onsdag 19 september 2018

Will strawberries rot in British fields?

Conflicting predictions are being made by Brexit opponents.
  • Brexit will lead to the collapse of British agriculture and industry.
  • There will not be sufficient workers for seasonal agricultural work.
Both predictions cannot be true. Assuming a near, but not total collapse, there will be millions of unemployed workers willing to pick strawberries at a pittance wage.

Fantasy aside, there are not a fixed number of workers in a country, any more than there is a fixed amount of work to be done. Unemployment in the UK is allegedly at a very low level, though this conceals big regional and sectoral differences. Unemployment figures are also politically loaded. There has, for decades, been a drive to remove the unemployed, in one way or another, from the numbers of those seeking work or potentially economically active. The amount of harassment needed to claim benefit and remain as an unemployed statistic is an incentive to drop off the list, thereby becoming classified as not economically active. Thus the alleged full employment is a heavily massaged statistic.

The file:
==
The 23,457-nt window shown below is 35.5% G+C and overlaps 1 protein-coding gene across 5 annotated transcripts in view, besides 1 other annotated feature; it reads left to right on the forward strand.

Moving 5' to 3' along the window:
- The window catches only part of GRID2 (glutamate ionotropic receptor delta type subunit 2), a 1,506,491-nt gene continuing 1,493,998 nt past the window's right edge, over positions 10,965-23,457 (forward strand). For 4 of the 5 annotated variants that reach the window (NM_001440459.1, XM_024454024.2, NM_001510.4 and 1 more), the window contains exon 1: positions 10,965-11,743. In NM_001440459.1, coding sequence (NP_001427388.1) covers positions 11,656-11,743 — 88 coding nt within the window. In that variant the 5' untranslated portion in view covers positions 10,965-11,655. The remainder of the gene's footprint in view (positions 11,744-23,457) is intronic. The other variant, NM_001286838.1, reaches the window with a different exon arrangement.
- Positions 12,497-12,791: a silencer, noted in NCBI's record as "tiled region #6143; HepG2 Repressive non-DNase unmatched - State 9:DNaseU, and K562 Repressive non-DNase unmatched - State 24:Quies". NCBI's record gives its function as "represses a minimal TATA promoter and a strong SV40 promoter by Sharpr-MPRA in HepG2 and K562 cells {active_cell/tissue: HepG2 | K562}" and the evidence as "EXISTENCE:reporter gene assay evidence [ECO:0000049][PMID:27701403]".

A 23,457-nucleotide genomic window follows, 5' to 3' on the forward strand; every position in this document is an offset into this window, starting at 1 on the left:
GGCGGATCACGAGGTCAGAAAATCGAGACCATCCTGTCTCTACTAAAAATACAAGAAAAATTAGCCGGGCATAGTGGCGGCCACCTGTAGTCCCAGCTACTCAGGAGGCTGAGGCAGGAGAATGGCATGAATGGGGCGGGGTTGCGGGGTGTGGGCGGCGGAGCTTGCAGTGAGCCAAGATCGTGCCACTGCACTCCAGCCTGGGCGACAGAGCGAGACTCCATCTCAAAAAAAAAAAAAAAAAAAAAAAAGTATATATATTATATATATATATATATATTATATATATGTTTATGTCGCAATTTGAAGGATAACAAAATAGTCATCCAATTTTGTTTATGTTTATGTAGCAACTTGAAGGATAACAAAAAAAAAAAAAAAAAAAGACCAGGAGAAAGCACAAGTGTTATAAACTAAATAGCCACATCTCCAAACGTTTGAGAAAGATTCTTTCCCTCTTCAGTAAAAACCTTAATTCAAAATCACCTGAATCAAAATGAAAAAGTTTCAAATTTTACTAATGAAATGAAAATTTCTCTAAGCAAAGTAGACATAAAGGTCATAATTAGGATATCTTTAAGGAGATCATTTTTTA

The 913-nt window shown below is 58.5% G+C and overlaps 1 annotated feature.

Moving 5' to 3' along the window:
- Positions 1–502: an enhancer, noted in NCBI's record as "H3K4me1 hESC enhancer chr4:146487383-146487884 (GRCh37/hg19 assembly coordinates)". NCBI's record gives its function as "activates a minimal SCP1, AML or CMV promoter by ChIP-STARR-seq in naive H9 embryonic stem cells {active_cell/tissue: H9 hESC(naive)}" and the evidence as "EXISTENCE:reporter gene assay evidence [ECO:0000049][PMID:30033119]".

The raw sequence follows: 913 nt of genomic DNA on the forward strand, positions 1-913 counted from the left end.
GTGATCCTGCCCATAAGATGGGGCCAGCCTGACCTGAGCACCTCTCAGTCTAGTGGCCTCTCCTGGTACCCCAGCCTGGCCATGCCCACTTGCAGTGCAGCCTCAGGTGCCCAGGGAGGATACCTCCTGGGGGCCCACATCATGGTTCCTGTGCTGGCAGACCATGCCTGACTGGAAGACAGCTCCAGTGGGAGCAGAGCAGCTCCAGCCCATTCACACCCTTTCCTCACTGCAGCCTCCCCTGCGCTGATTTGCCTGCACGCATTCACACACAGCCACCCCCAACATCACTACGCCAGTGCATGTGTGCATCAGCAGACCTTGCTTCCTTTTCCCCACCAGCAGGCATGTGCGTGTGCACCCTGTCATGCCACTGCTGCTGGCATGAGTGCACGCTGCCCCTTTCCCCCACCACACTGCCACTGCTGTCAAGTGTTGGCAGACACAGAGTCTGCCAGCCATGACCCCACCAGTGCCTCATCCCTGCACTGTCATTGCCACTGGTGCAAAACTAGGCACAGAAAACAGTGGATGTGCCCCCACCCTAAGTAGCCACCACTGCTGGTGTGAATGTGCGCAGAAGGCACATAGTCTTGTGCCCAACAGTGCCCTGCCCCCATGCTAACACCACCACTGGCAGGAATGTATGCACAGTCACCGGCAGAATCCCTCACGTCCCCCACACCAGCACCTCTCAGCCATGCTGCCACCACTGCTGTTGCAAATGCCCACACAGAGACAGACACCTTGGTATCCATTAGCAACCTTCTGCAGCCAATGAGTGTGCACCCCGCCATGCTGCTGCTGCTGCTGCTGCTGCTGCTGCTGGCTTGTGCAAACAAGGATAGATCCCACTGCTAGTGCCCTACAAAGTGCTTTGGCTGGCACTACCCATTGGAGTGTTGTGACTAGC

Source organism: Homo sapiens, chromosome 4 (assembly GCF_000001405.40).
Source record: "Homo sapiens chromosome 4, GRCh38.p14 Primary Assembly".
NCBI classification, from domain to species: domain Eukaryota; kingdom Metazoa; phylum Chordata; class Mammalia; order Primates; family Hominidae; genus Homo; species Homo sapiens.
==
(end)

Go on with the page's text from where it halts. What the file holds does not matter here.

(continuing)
The cry from employers that they will not get enough immigrant workers is, in the main, a plea to allow them to continue to pay skinflint wages. If it is worth their while, people not economically active will join and augment the workforce: students on vacation, over-50s who have given up the hopeless task of finding work, active elderly pensioners, even people who are unfit for work.

For decades, employers have been difficult about employing people in indifferent health or over 50. If more people are to enter employment, employers will have to be more generous and accommodating. That would be an excellent outcome from Brexit.

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